Air&Cosmos International Magazine - issue 7

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INT007_042_044.qxp_Mise en page 1 09/05/2019 14:23 Page43

SPACE

CREW DRAGON.

SLOWDOWN IN FEBRUARY.

Launch operations marked an unexpected slowdown in the second month of the year. In particular, observers noted a surprising lack of activity in China, in spite of the country's stated ambition to carry out 30 missions this year. In addition, the five launch at-

10TH MAY 2019

N° 7

21st Soyuz launch from Guyana.

CNES / MIRA PRODUCTIONS / PAROT RÉMY, 2018

(Amir Kabir University of Technology Satellite), it was intended to be placed in orbit at 600km by the small Simorgh launcher (Safir 2), operated from the Semnan space centre in the north of the country. But the third stage (solid propellant) failed to achieve sufficient speed. First used in April 2016 on a suborbital mission, Simorgh (87 t at takeoff) has failed to place its payload in orbit in two attempts, the previous one dating back to July 2017. Japan was also in the news on 18th January with the fourth successful launch since September 2013 of its small solid-propellant launcher, Epsilon, for a complex mission carrying seven payloads. Finally, on 24th January, India launched the Indian Defence Research and Development Organisation's (DRDO) small dualuse Microsat-R Earth observation satellite and a cubesat technology demonstrator into LEO.The mission qualified a new version of the four-stage Polar Satellite LaunchVehicle (PSLV) light launcher: the PSLV DL.The DL version offers the possibility of changing the configuration of solid boosters; on this inaugural flight, the launcher was fitted with two PSOM-XLs, whereas previous missions used six, or none at all. In total, there were seven attempted launches in January.This is certainly less than the record pace set in October, November and December 2018 (which saw a total of 41 launches). Nonetheless, it is equivalent to the monthly averages recorded in 2016 and 2017 (the 2018 launch rate ramped up to an average of 9.3 launches per month).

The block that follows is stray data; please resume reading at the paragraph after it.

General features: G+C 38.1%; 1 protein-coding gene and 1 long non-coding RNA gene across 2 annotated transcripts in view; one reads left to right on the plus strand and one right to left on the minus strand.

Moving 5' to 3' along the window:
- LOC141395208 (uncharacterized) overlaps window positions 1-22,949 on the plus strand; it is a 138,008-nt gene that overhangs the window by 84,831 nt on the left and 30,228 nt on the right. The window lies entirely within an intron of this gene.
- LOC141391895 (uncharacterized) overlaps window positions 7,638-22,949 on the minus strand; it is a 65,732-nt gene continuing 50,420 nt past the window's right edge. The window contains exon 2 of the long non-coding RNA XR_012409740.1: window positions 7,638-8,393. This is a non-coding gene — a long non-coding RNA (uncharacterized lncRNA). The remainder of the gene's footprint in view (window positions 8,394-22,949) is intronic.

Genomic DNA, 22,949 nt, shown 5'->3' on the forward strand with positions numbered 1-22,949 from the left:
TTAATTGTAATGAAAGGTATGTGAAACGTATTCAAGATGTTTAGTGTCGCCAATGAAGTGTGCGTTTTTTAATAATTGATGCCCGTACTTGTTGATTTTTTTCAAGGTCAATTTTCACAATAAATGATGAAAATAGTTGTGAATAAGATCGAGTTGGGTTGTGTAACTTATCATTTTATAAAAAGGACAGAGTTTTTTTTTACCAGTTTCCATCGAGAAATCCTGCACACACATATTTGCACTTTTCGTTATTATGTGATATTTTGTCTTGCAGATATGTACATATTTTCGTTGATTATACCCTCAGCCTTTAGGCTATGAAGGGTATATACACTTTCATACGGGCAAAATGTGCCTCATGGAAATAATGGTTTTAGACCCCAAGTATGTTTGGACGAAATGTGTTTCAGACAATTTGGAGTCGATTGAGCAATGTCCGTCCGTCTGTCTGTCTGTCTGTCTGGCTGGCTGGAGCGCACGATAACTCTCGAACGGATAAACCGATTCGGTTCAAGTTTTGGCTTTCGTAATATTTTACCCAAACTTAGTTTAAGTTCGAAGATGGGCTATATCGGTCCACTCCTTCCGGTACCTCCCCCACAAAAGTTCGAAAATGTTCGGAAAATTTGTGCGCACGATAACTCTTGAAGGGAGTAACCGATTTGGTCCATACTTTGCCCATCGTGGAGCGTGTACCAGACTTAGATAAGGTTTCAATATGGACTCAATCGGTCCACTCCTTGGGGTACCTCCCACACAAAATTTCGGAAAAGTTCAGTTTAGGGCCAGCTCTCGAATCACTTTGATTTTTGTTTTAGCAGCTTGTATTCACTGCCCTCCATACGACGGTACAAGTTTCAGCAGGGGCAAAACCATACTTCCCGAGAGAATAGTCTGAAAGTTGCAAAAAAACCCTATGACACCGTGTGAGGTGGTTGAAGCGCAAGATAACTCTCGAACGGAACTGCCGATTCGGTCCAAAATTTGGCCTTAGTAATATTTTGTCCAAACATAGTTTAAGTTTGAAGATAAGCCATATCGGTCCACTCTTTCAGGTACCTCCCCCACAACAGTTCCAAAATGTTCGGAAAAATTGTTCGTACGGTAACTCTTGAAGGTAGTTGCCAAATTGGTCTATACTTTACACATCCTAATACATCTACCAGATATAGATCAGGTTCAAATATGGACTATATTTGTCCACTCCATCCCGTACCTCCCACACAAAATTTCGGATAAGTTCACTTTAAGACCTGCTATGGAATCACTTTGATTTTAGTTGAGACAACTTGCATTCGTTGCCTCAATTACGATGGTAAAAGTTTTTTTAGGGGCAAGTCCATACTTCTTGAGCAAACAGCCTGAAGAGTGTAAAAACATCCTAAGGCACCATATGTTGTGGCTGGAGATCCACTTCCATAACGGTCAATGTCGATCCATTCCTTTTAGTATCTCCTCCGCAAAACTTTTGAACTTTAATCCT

tempts worldwide recorded in February included another failure in Iran, less than a month after the loss of the small Simorgh launcher, as well as a failure of a Soyuz 2.1b third stage during the first Russian launch of the year. Fortunately, the Fregat M upper stage was able to compensate for a premature engine shutdown (due to a propellant sensor inversion). The incident resulted in only one additional day of delay for the long-awaited OneWeb F6/VS 21 mission to deploy the first six elements of Greg Wyler's “megaconstellation” into LEO.This was the 21st launch from Guyana using a Soyuz ST since October 2011. Officially known as F0006 to F0012, the satellites were each given a name by schoolchildren around the world. Less than three weeks earlier, Arianespace also completed mission VA 247, placing two new

AIR&COSMOS

commercial communications satellites into geostationary transfer orbit (GTO) using the first Ariane 5 ECA of the year. As in January, SpaceX (having set a pace of regularly implementing two Falcon 9s in the same month during 2018) conducted only one mission in February. But this one again focused attention since, in addition to a commercial geostationary communications satellite, it carried the first private lunar probe, Israel's Bereshit.The B1048 stage used for this mission was flying for the third time since July 2018, and it was again recovered at the end of the mission. This brought the total to 34 successful stages recovered on all 68 launches made by the Californian operator, i.e. 34 stages recovered from 49 launches since December 2015 (including the inaugural flight of the Falcon Heavy).

There was something for everyone in March: missions to the International Space Station (Crew Dragon test and crew rotation), military launches, communication relays, Prisma mission launch, use of light and medium launchers, one launcher making its final launch and another making its inaugural flight. SpaceX once again took centre stage with a flawless demonstration of its Crew Dragon vehicle, compensating for the fact that its launch rate since the beginning of the year is half of what it was a year ago and is not expected to pick up. United Launch Alliance maintained a similar pace, making a second military launch in March, this time with a Delta 4 carrying out its last mission in the Medium+ version (5,4). Henceforth, only the Delta Heavy will be used. In China, in addition to the deployment of two geostationary communications satellites, March was marked by the failed attempt to launch the 20-ton solid-fuel rocket OS-M1 (OneSpace-M1) designed by pseudo-startup OneSpace.The failure, caused by a problem with the second stage (out of four), came exactly five months after that of the "private" ZQ1 micro-launcher developed by Land-Space (see A&C n° 2616), also from the Jiuquan base in Inner Mongolia. The remaining launches in March were performed by Russia, which sent the three members of Expedition 59 to the ISS using the Soyuz MS 12; Europe, whose Vega launcher placed the innovative Italian Earth observation platform, Prisma (PRecursore IperSpettrale della Missione Applicativa), into LEO and Rocket Labs, which, for the fourth mission of its Electron microlauncher, carried a DARPA military experimental satellite, R3D2 (Radio Frequency Risk Reduction Deployment Demonstration). ■ Pierre-François Mouriaux

www.aircosmosinternational.com

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